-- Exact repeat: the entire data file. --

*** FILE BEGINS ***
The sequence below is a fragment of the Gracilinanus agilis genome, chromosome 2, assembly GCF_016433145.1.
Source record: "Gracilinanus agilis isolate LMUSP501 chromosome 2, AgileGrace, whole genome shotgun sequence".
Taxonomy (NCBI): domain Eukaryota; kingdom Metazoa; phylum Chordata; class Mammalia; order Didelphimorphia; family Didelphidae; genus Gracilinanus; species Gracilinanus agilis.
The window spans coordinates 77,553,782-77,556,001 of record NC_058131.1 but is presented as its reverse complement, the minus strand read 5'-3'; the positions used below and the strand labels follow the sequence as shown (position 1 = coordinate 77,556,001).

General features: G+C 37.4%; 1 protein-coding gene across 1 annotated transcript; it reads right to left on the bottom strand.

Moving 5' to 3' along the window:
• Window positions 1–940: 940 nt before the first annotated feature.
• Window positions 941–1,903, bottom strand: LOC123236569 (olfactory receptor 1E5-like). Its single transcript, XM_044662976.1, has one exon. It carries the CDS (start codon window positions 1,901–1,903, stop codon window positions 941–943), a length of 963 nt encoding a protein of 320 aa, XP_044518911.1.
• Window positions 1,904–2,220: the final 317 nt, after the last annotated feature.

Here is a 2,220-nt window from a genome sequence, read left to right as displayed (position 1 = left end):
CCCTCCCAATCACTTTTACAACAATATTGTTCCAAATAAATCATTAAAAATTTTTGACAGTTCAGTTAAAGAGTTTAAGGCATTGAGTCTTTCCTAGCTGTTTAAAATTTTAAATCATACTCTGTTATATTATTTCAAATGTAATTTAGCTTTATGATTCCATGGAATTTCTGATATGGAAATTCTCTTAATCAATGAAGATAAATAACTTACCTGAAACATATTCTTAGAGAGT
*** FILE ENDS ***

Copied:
The sequence below is a fragment of the Gracilinanus agilis genome, chromosome 2, assembly GCF_016433145.1.
Source record: "Gracilinanus agilis isolate LMUSP501 chromosome 2, AgileGrace, whole genome shotgun sequence".
Taxonomy (NCBI): domain Eukaryota; kingdom Metazoa; phylum Chordata; class Mammalia; order Didelphimorphia; family Didelphidae; genus Gracilinanus; species Gracilinanus agilis.
The window spans coordinates 77,553,782-77,556,001 of record NC_058131.1 but is presented as its reverse complement, the minus strand read 5'-3'; the positions used below and the strand labels follow the sequence as shown (position 1 = coordinate 77,556,001).

General features: G+C 37.4%; 1 protein-coding gene across 1 annotated transcript; it reads right to left on the bottom strand.

Moving 5' to 3' along the window:
• Window positions 1–940: 940 nt before the first annotated feature.
• Window positions 941–1,903, bottom strand: LOC123236569 (olfactory receptor 1E5-like). Its single transcript, XM_044662976.1, has one exon. It carries the CDS (start codon window positions 1,901–1,903, stop codon window positions 941–943), a length of 963 nt encoding a protein of 320 aa, XP_044518911.1.
• Window positions 1,904–2,220: the final 317 nt, after the last annotated feature.

Here is a 2,220-nt window from a genome sequence, read left to right as displayed (position 1 = left end):
CCCTCCCAATCACTTTTACAACAATATTGTTCCAAATAAATCATTAAAAATTTTTGACAGTTCAGTTAAAGAGTTTAAGGCATTGAGTCTTTCCTAGCTGTTTAAAATTTTAAATCATACTCTGTTATATTATTTCAAATGTAATTTAGCTTTATGATTCCATGGAATTTCTGATATGGAAATTCTCTTAATCAATGAAGATAAATAACTTACCTGAAACATATTCTTAGAGAGT